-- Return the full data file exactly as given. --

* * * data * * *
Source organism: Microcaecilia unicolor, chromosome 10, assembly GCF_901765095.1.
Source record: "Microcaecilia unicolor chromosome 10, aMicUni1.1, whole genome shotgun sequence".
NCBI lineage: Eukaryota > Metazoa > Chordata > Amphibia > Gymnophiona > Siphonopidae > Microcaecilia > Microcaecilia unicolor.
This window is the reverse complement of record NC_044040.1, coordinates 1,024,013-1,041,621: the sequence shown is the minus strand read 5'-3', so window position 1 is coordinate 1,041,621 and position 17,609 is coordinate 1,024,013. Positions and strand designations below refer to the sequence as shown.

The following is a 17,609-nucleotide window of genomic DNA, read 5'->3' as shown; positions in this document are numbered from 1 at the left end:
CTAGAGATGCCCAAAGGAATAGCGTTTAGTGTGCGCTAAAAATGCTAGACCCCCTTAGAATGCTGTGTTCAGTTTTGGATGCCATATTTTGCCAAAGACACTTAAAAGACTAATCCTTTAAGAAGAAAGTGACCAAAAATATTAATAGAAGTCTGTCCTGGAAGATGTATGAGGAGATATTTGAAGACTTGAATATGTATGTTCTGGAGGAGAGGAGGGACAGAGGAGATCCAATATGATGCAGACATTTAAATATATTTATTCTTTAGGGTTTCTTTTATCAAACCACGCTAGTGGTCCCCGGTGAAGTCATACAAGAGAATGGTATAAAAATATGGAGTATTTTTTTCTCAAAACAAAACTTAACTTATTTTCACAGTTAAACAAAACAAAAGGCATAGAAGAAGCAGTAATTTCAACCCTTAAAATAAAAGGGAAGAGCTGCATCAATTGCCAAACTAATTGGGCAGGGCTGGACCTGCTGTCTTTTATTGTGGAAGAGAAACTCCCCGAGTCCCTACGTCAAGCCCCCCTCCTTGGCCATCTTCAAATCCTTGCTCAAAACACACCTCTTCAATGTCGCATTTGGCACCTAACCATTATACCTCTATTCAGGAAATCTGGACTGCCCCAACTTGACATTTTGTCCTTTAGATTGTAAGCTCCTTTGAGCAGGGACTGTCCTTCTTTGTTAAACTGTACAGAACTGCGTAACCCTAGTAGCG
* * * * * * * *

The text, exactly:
Source organism: Microcaecilia unicolor, chromosome 10, assembly GCF_901765095.1.
Source record: "Microcaecilia unicolor chromosome 10, aMicUni1.1, whole genome shotgun sequence".
NCBI lineage: Eukaryota > Metazoa > Chordata > Amphibia > Gymnophiona > Siphonopidae > Microcaecilia > Microcaecilia unicolor.
This window is the reverse complement of record NC_044040.1, coordinates 1,024,013-1,041,621: the sequence shown is the minus strand read 5'-3', so window position 1 is coordinate 1,041,621 and position 17,609 is coordinate 1,024,013. Positions and strand designations below refer to the sequence as shown.

The following is a 17,609-nucleotide window of genomic DNA, read 5'->3' as shown; positions in this document are numbered from 1 at the left end:
CTAGAGATGCCCAAAGGAATAGCGTTTAGTGTGCGCTAAAAATGCTAGACCCCCTTAGAATGCTGTGTTCAGTTTTGGATGCCATATTTTGCCAAAGACACTTAAAAGACTAATCCTTTAAGAAGAAAGTGACCAAAAATATTAATAGAAGTCTGTCCTGGAAGATGTATGAGGAGATATTTGAAGACTTGAATATGTATGTTCTGGAGGAGAGGAGGGACAGAGGAGATCCAATATGATGCAGACATTTAAATATATTTATTCTTTAGGGTTTCTTTTATCAAACCACGCTAGTGGTCCCCGGTGAAGTCATACAAGAGAATGGTATAAAAATATGGAGTATTTTTTTCTCAAAACAAAACTTAACTTATTTTCACAGTTAAACAAAACAAAAGGCATAGAAGAAGCAGTAATTTCAACCCTTAAAATAAAAGGGAAGAGCTGCATCAATTGCCAAACTAATTGGGCAGGGCTGGACCTGCTGTCTTTTATTGTGGAAGAGAAACTCCCCGAGTCCCTACGTCAAGCCCCCCTCCTTGGCCATCTTCAAATCCTTGCTCAAAACACACCTCTTCAATGTCGCATTTGGCACCTAACCATTATACCTCTATTCAGGAAATCTGGACTGCCCCAACTTGACATTTTGTCCTTTAGATTGTAAGCTCCTTTGAGCAGGGACTGTCCTTCTTTGTTAAACTGTACAGAACTGCGTAACCCTAGTAGCG